Beware of Toxic Festive Plants

Alongside festive foods, certain plants that are commonly associated with the holiday season can be harmful to our furry friends. Poinsettias, lilies, and mistletoe, for instance, can cause significant health issues if ingested by cats or dogs.

Poinsettias, often displaying vibrant red leaves, may cause mild gastrointestinal irritation in our pets. While lilies, which are widely used in floral arrangements, are toxic to cats and can cause kidney failure if ingested. Mistletoe, another popular holiday plant, can lead to a range of symptoms such as drooling, vomiting, diarrhoea, and even collapse.

To ensure your pet’s safety, be mindful of the placement of these plants within your home. If you have cats, it’s best to avoid having lilies altogether. Choose pet-friendly alternatives such as artificial plants or consult with your local plant expert to find non-toxic options that are safe for both your pets and the holiday spirit.

Antifreeze Toxicity

A common danger that arises during the winter season is the use of antifreeze in vehicles. Antifreeze contains a substance called ethylene glycol, which has a sweet taste that can attract pets. Unfortunately, even small amounts of this substance can be highly toxic and potentially fatal if ingested by cats or dogs. They may lick it directly off the floor, or from their paws if they have walked through some.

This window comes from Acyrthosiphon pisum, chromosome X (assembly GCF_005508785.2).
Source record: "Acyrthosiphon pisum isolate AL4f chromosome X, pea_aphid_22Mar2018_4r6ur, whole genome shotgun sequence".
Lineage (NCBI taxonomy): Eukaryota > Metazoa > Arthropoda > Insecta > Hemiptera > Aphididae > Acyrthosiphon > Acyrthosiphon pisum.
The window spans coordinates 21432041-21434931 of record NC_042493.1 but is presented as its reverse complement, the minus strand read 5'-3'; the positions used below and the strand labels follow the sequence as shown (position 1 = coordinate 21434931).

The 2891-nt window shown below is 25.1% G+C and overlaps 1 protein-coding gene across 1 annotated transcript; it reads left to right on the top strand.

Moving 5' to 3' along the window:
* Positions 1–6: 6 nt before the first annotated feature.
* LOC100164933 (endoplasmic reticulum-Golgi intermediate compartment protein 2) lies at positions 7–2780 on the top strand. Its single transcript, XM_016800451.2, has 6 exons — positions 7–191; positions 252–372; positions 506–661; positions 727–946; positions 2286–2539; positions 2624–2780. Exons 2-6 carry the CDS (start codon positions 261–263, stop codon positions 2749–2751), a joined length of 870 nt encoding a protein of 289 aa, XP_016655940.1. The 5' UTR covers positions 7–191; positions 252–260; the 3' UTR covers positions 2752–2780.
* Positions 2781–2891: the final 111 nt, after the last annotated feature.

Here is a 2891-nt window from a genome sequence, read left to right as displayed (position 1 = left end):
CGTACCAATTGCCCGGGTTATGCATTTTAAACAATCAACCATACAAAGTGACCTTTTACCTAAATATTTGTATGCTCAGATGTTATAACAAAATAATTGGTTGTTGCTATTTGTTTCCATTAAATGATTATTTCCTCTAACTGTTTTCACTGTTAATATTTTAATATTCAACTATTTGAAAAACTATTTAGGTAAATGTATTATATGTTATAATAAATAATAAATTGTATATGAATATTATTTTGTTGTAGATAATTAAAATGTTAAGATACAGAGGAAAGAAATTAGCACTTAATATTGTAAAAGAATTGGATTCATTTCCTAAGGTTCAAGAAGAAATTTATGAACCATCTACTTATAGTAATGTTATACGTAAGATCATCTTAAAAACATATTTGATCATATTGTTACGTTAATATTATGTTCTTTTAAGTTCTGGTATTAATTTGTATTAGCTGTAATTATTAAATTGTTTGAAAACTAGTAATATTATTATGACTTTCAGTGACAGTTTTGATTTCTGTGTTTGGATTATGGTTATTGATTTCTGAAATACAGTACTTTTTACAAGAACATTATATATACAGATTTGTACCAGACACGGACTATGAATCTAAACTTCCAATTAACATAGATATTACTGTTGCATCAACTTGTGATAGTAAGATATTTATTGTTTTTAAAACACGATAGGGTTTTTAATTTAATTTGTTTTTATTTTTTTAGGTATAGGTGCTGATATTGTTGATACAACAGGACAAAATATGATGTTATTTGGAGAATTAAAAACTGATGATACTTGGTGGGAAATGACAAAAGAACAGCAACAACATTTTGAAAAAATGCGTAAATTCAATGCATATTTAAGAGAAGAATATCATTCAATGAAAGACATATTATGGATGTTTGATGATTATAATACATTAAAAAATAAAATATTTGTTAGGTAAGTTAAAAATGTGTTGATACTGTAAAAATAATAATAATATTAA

Image courtesy of Susanne Jutzeler via Pexels

To protect your pet from antifreeze poisoning, it’s crucial to handle and store this substance with the utmost care. Keep antifreeze tightly sealed and stored in an inaccessible area, out of your pet’s reach. If you suspect any antifreeze spills, clean them up immediately and thoroughly. Consider using a pet-safe antifreeze alternative that does not contain ethylene glycol.

Emergency Care for Pets: When You’re Unable to Drive

During the holiday season, celebrations often involve indulging in alcoholic beverages. However, it’s important to remember that responsible pet care should not be compromised by alcohol consumption. In situations where an emergency arises, and you find yourself unable to drive your pet to a veterinary clinic, there are alternative options to ensure they receive the immediate care they need.

One option is to have the contact information of a veterinary emergency service readily available. They can guide you on the necessary steps to take and provide advice on how to stabilise your pet’s condition until you can seek proper medical attention. Reach out to friends, family, or neighbours who can assist in transporting your pet if the situation requires immediate attention.

If available, you can use pet taxi services to transport your pet to a nearby veterinary clinic or emergency facility. Did you know about UberPet? Remember that your pet’s well-being is of utmost importance and it’s crucial to make responsible decisions based on their needs and safety.

Conclusion

Winter hazards can present numerous risks to our furry friends, but with the right knowledge and precautions, we can protect them from harm. By being mindful of potential dangers such as grit and salt, snow and ice burn, toxic festive food and plants, and antifreeze, we can ensure a safe and joyous winter season for our pets.

Remember to wipe down your pet’s paws after outdoor excursions, limit their exposure to snowy or icy conditions, and provide them with pet-safe alternatives for festive treats and decorations. By being vigilant and prioritising their well-being, you can make this winter a season of warmth and happiness for both you and your furry companions.